Exercising might not cut hot flushes in menopausal women, researchers have found.
According of the findings of a new study, regular exercise does not seem to prove beneficial in easing hot flushes.
For the purpose of the study, researchers looked at 248 women members of the MsFLASH Research Network. The participants, aged between 40 and 62 years, were either approaching menopause or were postmenopausal.
142 women continued to pursue their usual daily activities. These women formed the control group. Meanwhile, 106 women were assigned to undergo professional aerobic exercise training – 3 times a week for 12 weeks.
All women were required to maintain a daily diary of hot flashes and night sweats and quality of sleep. They were also required to fill in questionnaires detailing insomnia, depression, and anxiety symptoms, if any.
Furthermore, each woman was randomly assigned to take a daily capsule of fish oil or a placebo. This “factorial design ensured that all participants could believe that they were receiving some intervention and, hence, had an expectancy of benefit,” the authors explained.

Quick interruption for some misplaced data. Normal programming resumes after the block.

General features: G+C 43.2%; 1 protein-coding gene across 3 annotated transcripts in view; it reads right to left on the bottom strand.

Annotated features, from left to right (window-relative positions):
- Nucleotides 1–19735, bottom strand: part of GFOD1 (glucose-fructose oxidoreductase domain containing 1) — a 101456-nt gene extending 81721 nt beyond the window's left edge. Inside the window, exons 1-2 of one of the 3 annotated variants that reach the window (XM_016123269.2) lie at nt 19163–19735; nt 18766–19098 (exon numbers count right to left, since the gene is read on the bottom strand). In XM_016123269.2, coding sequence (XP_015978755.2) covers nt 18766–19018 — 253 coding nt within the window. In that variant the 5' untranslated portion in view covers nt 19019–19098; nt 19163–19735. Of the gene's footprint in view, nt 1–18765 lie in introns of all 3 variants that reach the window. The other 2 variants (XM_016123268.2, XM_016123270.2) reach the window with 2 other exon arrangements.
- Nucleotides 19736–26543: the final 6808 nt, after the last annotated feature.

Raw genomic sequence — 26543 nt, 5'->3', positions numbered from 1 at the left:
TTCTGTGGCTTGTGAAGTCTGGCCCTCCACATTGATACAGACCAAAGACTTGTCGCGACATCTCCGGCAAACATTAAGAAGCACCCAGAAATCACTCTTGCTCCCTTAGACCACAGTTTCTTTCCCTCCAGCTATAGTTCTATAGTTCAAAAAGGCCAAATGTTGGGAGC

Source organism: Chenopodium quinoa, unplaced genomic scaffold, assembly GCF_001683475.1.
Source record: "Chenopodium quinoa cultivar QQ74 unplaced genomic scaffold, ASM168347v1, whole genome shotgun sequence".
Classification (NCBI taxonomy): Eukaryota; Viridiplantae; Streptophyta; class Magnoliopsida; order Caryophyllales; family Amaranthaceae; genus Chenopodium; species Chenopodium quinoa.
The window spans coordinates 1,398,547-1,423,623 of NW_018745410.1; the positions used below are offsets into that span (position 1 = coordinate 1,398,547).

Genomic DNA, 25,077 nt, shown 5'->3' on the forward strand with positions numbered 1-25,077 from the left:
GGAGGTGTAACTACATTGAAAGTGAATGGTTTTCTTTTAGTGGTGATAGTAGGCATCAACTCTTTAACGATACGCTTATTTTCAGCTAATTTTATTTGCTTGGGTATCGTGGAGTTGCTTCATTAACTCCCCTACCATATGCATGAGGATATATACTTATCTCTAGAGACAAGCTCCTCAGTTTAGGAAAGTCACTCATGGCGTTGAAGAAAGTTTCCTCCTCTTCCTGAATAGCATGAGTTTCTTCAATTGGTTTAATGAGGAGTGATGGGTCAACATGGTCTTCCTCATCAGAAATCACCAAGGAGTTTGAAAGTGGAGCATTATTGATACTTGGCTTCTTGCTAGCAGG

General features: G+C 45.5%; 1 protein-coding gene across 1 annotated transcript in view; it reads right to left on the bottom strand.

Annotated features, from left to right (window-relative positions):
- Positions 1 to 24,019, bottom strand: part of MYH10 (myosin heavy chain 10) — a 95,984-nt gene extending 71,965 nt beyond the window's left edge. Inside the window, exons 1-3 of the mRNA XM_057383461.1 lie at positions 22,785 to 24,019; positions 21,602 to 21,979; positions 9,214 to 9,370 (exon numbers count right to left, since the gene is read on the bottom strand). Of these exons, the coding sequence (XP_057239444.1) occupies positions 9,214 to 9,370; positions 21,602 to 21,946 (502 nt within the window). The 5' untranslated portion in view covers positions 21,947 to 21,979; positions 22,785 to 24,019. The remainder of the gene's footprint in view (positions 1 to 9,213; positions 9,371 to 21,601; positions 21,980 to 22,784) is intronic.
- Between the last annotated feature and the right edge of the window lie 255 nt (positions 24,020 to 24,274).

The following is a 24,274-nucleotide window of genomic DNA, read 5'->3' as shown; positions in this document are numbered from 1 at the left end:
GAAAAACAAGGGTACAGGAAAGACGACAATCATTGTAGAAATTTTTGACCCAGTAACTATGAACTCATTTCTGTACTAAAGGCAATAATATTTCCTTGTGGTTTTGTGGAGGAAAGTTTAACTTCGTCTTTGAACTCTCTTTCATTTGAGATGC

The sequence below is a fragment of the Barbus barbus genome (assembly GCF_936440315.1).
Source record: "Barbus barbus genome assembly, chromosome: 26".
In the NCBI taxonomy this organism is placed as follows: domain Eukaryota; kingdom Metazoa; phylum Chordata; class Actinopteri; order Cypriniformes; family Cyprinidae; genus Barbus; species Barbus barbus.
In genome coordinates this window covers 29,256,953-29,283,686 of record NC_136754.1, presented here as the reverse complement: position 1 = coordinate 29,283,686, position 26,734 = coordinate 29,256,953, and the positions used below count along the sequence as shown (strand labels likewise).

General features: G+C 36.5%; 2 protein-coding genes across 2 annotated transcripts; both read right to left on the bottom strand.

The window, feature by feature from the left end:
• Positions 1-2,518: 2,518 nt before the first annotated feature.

Findings Of The Study
At the end of 12-weeks, researchers found no significant effect of exercise on hot flashes. However, exercise did boost sleep quality and reduced symptoms of insomnia and depression in women in the exercise group.
“Midlife women cannot expect exercise to relieve hot flashes and night sweats but may reasonably expect it to improve how they feel and their overall health,” Dr. Barbara Sternfeld, from the Division of Research, Kaiser Permanente, Oakland, California, said.
“There’s nothing wrong with exercise, but it won’t cure your hot flashes,” Sternfeld concluded.
The findings of the study are reported online in the July 29 issue of Menopause. The study was conducted under the auspices of the Menopause Strategies: Finding Lasting Answers for Symptoms and Health (MsFLASH) Research Network.